The kidneys as a target organ for secondary microvascular complications of diabetes mellitus represents a health problem of enormous social cost. Recent studies in man and animals strongly support the concept that the primary responsibility for diabetic nephropathy rests with the metabolic derangements of the diabetic state. However, these metabolic derangements have complex biological effects; it is unlikely that hyperglycemia, per se, produces all of the nephropathic influences of diabetes. Alterations in microvascular hemodynamics in diabetes probably contribute to glomerular pathology. These alterations may be based upon disturbed vasoactive control mechanisms regulating angiotensin and prostaglandin secretion and metabolism. Although much remains to be learned about the pathogenesis of glomerular basement membrane and mesangial thickening in diabetes, these central structural abnormalities appear separable. Mesangial thickening is reversible by cure of the diabetic state in rats whereas glomerular basement membrane thickening is not. Treatment for the diabetic patient with end-stage renal failure has recently improved markedly. Although presently, kidney transplants from living related donors appear best, cadaver transplants and long-term hemodialysis are reasonable options.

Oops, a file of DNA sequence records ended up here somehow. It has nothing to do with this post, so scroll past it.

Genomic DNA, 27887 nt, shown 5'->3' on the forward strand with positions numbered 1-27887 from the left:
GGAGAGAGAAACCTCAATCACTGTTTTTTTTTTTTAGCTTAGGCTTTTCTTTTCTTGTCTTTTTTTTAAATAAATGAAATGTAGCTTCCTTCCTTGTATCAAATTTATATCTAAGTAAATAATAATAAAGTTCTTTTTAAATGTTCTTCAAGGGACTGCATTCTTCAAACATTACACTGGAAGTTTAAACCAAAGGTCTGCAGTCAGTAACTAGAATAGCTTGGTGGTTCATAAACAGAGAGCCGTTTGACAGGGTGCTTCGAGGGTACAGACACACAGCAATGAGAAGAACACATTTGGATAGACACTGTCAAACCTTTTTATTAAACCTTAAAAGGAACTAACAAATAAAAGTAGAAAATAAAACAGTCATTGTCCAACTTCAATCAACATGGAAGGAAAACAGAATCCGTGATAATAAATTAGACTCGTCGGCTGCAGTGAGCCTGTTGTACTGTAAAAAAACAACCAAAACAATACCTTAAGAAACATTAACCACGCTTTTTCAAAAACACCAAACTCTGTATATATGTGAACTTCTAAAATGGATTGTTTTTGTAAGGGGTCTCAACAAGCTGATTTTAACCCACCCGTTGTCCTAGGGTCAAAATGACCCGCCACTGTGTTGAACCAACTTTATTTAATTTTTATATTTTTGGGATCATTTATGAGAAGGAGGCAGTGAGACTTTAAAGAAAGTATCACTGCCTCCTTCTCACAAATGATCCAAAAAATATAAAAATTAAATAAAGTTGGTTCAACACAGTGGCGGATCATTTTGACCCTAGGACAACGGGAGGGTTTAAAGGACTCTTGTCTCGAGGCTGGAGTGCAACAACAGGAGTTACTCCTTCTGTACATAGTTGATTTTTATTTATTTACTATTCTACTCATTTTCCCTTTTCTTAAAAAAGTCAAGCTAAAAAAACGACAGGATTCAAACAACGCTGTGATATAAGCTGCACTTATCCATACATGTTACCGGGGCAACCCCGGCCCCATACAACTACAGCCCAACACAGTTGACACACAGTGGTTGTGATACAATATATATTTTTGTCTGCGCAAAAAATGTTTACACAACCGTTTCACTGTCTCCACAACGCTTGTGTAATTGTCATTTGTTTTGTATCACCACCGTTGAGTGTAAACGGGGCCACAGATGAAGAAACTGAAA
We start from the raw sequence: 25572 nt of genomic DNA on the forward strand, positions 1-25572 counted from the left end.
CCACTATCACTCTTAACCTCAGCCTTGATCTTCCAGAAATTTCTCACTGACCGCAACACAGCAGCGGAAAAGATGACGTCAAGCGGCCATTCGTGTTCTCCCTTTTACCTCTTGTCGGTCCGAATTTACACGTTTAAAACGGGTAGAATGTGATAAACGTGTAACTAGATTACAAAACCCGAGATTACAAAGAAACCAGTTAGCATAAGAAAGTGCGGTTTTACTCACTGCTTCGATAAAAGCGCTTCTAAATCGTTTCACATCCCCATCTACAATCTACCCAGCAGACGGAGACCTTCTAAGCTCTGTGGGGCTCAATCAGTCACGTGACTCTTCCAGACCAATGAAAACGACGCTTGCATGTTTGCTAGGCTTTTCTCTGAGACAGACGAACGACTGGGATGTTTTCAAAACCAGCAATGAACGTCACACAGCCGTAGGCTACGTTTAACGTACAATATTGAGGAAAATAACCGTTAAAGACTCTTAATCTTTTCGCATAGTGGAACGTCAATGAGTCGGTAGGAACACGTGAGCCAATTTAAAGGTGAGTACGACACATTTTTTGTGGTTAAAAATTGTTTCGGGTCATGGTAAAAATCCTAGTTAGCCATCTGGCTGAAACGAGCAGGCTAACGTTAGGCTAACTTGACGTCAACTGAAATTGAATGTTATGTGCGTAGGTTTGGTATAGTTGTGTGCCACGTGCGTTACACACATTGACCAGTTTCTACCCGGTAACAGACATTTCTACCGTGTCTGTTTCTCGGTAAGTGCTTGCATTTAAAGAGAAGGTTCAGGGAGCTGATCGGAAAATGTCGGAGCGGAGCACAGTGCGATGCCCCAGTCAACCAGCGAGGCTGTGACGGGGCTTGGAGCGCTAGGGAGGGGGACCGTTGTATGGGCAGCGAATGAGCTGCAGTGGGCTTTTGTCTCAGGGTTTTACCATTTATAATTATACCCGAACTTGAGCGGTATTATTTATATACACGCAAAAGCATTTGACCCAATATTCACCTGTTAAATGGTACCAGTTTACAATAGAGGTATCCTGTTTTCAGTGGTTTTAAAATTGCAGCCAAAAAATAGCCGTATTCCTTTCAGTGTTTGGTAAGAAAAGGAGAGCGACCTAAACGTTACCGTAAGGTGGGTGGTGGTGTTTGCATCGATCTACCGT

Bibliographical noteFunding Information:
From the Departments of Pediatrics. and Labo-ratorv Medicine and Pathology, the University of Minnesota School of Medicine. Minneapolis. Minnesota. This work was supported by NIH Grants HL 23749 and AM 17697 and Grant 79R251 from the juvenile Diahetcs Foundation. Requests for reprints should he addressed to Dr. S. Michael Mauer. Mayo Box 491,420 Dclawarc Street, Minneapolis. Minnesota 55455.